This is the second addition to the Case Study Series by our designer Michael A. Thomas, a noted author, teacher and experienced designer who knows his way around the design centers. Enjoy.
Designers are basically an affable bunch. I should know, having spent a quarter of a century volunteering for my professional society, ASID, the American Society Of Interior Designers. And in those years, I have met many congenial types from those who do office environments to retail spaces, from residential remodels to historic preservation.
But the one thing that they have in common with me is the little things that clients (and potential clients) tell us that just drive us totally nuts. So here is my list. And please forgive me if you are a client and you recognize yourself.
• Number one on the list is when a client says during the last of the first interview, “You know, if you design this project for me at no charge, I will tell everyone I know that you’re the best designer in town.”
My response: “Well, thanks but no thanks. First of all, we are not a non-profit design organization. While we are designers, we are first + foremost a business that is expected to pay its bills on time, hire people to contribute to the local + national economy + over time build a reputable reputation on consistency, quality and service. We can’t do that if we don’t make a reasonable return on our investment. But we certainly do appreciate the offer.
√ N e x t .
• Number two. And I know all designers have heard this.
“I can’t make up my mind but I will know it when I see it.”
My Response: “Then keep looking because you won’t want to pay me if I keep looking. Seriously, I do appreciate your thoughtulness but please. You’ve seen my work, portfolio and seemed to like it. The references you checked on were impeccable. And you have hired me to pull it all together. Trust your initial instincts and let me do my job. That one piece you can’t decide upon is part of a whole, not an individual piece. I would not have made this recommendation if it would not have worked.”
√ N E X T .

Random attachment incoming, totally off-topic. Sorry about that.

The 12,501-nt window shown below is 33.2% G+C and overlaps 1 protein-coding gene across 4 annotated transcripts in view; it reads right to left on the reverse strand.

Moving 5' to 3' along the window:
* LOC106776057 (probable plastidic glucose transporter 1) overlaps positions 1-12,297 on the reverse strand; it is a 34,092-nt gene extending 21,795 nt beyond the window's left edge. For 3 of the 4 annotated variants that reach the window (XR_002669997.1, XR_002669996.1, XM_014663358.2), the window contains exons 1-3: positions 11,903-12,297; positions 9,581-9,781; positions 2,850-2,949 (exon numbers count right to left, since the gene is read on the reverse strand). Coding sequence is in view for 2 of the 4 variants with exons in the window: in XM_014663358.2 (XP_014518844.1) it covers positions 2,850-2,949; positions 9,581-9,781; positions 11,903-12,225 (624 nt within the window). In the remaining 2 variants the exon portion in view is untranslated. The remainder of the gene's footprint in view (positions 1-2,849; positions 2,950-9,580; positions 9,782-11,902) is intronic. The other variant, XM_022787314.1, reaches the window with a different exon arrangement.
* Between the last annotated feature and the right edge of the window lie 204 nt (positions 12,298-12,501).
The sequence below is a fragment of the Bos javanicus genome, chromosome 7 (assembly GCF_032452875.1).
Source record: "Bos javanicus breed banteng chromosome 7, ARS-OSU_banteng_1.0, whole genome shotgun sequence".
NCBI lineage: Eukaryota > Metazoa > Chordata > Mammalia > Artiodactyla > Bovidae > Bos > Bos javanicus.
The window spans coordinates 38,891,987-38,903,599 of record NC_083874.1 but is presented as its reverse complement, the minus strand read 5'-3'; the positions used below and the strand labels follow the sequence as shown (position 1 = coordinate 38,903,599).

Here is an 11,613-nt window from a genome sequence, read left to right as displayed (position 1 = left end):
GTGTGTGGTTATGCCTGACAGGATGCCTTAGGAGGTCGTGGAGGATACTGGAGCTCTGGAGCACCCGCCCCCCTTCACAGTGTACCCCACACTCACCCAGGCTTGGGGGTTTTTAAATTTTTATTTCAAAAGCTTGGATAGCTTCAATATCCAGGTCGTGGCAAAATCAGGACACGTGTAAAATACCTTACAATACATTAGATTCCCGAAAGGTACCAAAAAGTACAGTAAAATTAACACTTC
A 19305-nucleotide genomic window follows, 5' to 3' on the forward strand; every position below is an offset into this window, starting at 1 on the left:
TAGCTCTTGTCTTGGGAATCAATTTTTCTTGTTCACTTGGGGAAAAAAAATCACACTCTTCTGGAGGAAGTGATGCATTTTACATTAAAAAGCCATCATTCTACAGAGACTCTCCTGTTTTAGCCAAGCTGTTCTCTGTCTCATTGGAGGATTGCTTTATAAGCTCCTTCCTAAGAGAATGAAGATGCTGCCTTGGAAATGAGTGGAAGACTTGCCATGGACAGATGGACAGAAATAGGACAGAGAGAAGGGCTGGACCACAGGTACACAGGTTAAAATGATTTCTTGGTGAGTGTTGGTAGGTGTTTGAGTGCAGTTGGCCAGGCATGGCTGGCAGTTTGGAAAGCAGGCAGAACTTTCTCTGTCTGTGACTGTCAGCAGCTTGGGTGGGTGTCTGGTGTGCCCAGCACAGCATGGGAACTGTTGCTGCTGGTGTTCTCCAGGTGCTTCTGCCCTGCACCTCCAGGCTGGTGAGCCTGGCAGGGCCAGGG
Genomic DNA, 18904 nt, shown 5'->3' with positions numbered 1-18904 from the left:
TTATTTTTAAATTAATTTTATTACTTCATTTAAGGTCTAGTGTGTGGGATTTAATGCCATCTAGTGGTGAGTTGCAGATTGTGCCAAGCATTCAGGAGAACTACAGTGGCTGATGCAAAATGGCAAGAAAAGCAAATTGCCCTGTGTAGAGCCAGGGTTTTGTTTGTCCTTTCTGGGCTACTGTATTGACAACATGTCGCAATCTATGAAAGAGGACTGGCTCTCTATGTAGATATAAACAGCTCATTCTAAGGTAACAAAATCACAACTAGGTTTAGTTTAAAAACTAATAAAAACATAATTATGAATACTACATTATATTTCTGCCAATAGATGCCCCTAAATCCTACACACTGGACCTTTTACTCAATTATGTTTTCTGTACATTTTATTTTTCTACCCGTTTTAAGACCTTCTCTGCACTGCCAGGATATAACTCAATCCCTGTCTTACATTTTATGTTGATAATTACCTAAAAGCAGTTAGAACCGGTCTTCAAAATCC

• Number three is a real kicker. We want to jump out of our skins and rip our hair out when a client says, . . .
“My sister-in-law’s maid has a real keen eye for design and she suggests that a darker color on the walls will make the space seem more romantic. What do you think?”
My response: “How wonderful that your sister-in-law can afford to have a maid. And one with such good taste. Perhaps you should be asking her for more details about her design expertise. Maybe she might be looking for additional work. I know someone who has 5 kids, three dogs, two cats and one mouse and really needs their house cleaned and decorated in the worst way.”
√ N E X T !
• Number four is a killer remark.
“I want to have my house look just like this picture in Architectural Digest.”
“No, you don’t. It should look like you and not some gaudy space that was staged for the photo shoot and doesn’t reflect anything more than how much money was spent gilding the walls, faux finishing the lamps, glitzing the tables and painting anything else that doesn’t move. And if you continue to look at those voyeur home décor magazines, I may fire you as a client.”
√ N E X T !! !!
• Number 5. And stop me if you have heard this one already.
“ I was watching HG-TV and they got this room done in under $500 and just in 24 hours. What is taking you so long to finish my project?”
“I have had a lot of problems lately. My glue gun over-heated. My staple gun jammed. The painter didn’t show that you hired in the first place. The clear vinyl to cover your davenport melted in the sun. And I ran out of the little purple dangly ball fringe that I was going to put around the bottom on your lampshade.
And besides, your fired.”
In his first of a series we are calling Case Study: Design Is Important, Michael A. Thomas, FASID explores the harsh reality of designing spaces.
During an initial interview with a client, I was asked about the role an interior designer might play in a remodel of a condo she was purchasing. Her questions were typical of a client who had never before worked with a designer.
• What is our design philosophy?
It is very often clean and basic, with textured neutral backgrounds that create the best interiors when punched up with hits of color, pattern, art and accessories.
• What types of projects have we been doing?